Wood Carvings by Mark Sheridan

Cpl. Duncan Sowerby

We took a trip to visit family over the last few days and had a great visit with everyone.  During the car ride we came up with a name for the 1812 Infantryman caricature…Corporal Duncan Sowerby.

What do you think?…Sound right for the era?

Here’s a quick snapshot of the first pass at his hat.  Eventually, a feather plume, some knotted cord and a brass badge will decorate the front of the hat.

It’s interesting that the hat was termed a Shako.  Some quick surfing came up with the origin of the word being from Hungary and meaning a peaked cap.

In general, it’s interesting that the uniforms of the time were so colourful and ornate.  Similarly, the hats would be tall and equally ornate.  Neither reflected the sense of camouflage that we know of today.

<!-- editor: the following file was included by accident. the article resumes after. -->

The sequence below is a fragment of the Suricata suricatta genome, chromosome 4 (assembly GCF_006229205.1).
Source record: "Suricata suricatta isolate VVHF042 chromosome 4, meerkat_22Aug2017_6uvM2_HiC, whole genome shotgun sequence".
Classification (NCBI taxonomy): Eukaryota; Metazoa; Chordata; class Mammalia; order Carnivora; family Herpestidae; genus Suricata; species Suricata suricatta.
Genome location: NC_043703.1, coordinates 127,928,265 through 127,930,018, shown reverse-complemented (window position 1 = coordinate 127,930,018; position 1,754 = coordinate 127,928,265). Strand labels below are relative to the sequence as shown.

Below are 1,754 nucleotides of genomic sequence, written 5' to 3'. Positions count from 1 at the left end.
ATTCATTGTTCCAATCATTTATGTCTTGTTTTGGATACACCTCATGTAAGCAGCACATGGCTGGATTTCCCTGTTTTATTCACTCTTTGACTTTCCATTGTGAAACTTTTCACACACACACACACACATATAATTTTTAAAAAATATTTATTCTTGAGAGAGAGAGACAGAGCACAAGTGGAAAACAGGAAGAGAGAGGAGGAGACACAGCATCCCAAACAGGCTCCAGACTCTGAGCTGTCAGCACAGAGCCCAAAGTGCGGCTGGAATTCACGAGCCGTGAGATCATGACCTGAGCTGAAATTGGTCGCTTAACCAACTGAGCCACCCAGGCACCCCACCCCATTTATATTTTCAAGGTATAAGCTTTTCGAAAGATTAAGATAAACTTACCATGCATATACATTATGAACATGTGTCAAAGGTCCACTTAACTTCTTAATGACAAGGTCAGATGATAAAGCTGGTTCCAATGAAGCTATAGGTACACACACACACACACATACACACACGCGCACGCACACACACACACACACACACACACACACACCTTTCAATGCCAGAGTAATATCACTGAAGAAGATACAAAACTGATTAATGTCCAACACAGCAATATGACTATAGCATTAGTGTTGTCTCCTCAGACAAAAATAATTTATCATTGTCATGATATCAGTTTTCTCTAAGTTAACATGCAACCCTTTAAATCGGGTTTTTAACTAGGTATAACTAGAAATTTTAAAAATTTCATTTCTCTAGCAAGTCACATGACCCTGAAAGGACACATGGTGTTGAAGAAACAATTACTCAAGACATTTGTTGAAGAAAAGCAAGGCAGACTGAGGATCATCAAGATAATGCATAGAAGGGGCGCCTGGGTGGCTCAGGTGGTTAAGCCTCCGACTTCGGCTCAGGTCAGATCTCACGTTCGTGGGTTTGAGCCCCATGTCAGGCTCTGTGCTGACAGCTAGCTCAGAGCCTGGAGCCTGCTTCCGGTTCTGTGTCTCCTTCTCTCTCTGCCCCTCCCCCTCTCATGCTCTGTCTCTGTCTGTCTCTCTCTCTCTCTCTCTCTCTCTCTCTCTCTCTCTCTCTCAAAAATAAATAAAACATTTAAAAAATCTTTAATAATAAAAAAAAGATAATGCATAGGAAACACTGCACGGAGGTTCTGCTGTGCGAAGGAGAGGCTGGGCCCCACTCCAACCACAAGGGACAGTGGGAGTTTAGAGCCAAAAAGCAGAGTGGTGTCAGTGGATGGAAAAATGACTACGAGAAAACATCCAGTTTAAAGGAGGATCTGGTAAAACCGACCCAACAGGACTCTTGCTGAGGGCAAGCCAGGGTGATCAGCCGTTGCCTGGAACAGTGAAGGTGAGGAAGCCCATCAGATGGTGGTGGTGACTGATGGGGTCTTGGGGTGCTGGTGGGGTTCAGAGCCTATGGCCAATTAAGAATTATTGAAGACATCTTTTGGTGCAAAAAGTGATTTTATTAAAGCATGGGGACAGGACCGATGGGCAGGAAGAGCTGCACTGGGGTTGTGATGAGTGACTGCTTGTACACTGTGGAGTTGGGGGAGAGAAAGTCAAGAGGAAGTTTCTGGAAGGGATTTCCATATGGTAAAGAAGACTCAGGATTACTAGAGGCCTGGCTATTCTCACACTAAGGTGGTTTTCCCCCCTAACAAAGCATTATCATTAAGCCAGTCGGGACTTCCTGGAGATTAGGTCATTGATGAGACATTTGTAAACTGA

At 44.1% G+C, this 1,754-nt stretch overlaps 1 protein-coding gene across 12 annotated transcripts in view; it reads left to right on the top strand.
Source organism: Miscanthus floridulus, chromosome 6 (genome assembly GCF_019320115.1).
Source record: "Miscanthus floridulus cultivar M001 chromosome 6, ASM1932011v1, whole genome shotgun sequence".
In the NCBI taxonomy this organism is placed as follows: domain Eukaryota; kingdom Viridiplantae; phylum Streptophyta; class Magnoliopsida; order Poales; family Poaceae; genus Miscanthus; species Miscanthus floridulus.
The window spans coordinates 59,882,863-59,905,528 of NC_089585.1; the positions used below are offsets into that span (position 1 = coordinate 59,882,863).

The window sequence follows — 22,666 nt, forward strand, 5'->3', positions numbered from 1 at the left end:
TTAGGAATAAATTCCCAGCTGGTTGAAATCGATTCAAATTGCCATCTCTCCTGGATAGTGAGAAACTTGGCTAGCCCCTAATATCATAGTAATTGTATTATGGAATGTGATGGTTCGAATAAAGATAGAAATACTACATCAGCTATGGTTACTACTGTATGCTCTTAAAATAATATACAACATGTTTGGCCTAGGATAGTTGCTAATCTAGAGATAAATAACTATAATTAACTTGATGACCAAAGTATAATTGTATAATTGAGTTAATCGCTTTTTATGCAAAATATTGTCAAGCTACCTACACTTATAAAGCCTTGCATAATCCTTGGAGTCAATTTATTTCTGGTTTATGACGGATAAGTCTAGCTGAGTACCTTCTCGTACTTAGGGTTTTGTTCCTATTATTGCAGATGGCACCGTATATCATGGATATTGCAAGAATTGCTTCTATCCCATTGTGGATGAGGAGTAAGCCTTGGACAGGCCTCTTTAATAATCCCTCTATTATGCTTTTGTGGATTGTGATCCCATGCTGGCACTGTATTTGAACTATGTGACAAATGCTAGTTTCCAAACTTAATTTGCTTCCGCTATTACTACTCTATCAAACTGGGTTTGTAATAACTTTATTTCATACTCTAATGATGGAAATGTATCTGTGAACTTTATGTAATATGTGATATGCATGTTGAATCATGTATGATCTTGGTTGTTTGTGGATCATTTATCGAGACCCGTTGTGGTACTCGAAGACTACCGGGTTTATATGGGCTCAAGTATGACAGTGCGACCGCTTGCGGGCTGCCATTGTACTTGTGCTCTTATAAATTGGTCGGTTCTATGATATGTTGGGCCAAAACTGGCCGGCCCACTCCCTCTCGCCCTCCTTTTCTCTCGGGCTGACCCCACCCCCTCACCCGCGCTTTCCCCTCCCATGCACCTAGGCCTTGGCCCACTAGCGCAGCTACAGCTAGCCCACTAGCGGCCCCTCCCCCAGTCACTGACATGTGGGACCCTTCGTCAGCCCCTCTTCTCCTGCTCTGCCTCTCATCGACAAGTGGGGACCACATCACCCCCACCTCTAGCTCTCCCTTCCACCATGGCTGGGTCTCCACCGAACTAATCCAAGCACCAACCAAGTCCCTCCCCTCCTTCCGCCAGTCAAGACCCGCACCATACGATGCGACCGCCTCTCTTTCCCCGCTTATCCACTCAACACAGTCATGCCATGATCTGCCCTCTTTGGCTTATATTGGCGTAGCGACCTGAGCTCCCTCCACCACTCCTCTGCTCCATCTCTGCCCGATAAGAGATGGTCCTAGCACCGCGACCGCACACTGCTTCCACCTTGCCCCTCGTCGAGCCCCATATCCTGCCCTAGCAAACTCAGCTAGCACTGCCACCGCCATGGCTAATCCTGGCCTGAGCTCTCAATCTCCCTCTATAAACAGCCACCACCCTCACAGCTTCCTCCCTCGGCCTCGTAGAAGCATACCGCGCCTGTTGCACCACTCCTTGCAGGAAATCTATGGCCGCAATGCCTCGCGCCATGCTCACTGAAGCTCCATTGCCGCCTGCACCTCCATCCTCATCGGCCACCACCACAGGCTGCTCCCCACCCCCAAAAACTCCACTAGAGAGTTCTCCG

For those interested in the construction, again, you’ll see that I made the hat in two parts.  The peak has the grain running horizontally in the photo so that it has greater strength and won’t break as easily as it would have had I run the grain vertically through the entire hat.

After roughing-in the hat and cutting off a bit of the top of the head level, it was just then a matter of dishing out the bottom of the brim to fit the head.  The dishing out gives the impression that the hat is pulled right over the head.



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2 thoughts on “Cpl. Duncan Sowerby

  1. Craig Pettis on said:

    I am very impressed with your carvings! What a talent you have!


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